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the worst-case scenarios -- such as the possibility that a nuclear explosion might ignite a chain reaction of methane hydrate eruptions that could result in the most horrific global catastrophe since the Permian extinction...

Call it the BP Extinction Event. The quantity and proximity of methane hydrate deposits would surely be a consideration. Does anyone know of the relative ages of the oil deposits and the Chicxulub crater? The formation of that crater was surely vastly more catastrophic than any sub-kiloton nuke thousands of feet below the sea floor could be.

"It is not necessary to have hope in order to persevere."
by ARGeezer (ARGeezer a in a circle eurotrib daught com) on Thu Jun 17th, 2010 at 04:48:55 PM EST
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_ The quantity and proximity of methane hydrate deposits would surely be a consideration._

Watch this video: there's no way to know with sufficient confidence.



By laying out pros and cons we risk inducing people to join the debate, and losing control of a process that only we fully understand. - Alan Greenspan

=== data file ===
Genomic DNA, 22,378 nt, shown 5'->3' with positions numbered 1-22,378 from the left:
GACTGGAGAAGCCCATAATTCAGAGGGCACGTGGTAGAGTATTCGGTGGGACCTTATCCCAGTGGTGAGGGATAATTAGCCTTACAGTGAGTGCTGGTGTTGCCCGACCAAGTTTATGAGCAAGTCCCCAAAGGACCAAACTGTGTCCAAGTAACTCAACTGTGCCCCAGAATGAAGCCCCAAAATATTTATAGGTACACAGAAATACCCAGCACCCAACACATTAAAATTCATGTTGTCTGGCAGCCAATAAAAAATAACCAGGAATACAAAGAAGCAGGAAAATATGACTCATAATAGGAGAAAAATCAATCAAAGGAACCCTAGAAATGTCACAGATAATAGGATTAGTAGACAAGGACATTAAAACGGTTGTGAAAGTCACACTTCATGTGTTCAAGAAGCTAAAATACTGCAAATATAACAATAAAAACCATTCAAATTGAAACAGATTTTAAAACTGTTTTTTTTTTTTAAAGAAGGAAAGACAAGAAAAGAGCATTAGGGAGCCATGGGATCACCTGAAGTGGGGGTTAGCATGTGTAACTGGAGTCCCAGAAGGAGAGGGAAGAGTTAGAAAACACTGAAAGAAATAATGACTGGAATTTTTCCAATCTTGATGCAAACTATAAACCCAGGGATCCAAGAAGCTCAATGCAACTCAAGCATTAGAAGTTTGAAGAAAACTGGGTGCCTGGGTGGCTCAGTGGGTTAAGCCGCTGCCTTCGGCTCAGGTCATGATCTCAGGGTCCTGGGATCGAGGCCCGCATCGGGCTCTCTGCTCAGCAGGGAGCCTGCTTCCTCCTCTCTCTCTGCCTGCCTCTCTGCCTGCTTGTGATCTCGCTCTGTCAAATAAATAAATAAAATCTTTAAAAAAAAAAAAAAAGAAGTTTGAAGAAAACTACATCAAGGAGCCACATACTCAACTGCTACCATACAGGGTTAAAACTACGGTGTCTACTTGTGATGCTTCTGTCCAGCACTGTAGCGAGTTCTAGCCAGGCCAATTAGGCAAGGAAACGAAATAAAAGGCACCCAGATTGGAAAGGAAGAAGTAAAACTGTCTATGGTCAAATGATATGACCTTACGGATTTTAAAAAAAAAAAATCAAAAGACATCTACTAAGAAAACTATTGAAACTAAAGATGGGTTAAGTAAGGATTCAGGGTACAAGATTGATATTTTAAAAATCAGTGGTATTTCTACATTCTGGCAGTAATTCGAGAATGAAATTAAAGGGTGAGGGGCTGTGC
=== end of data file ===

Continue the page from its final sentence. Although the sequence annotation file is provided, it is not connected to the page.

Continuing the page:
by Migeru (migeru at eurotrib dot com) on Thu Jun 17th, 2010 at 05:54:37 PM EST
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The whole "covering the globe in a 50 m thick layer" bit is cute and all, but if it's sufficiently volatile to go boom at the slightest provocation, it's unlikely to survive long enough to be spread that far. It takes about a year for gas to from the Northern Pacific to Greenland, and another year to go to Antarctica (vice versa for an eruption on the Southern Hemisphere).

- Jake

Friends come and go. Enemies accumulate.

by JakeS (JangoSierra 'at' gmail 'dot' com) on Fri Jun 18th, 2010 at 02:51:35 PM EST
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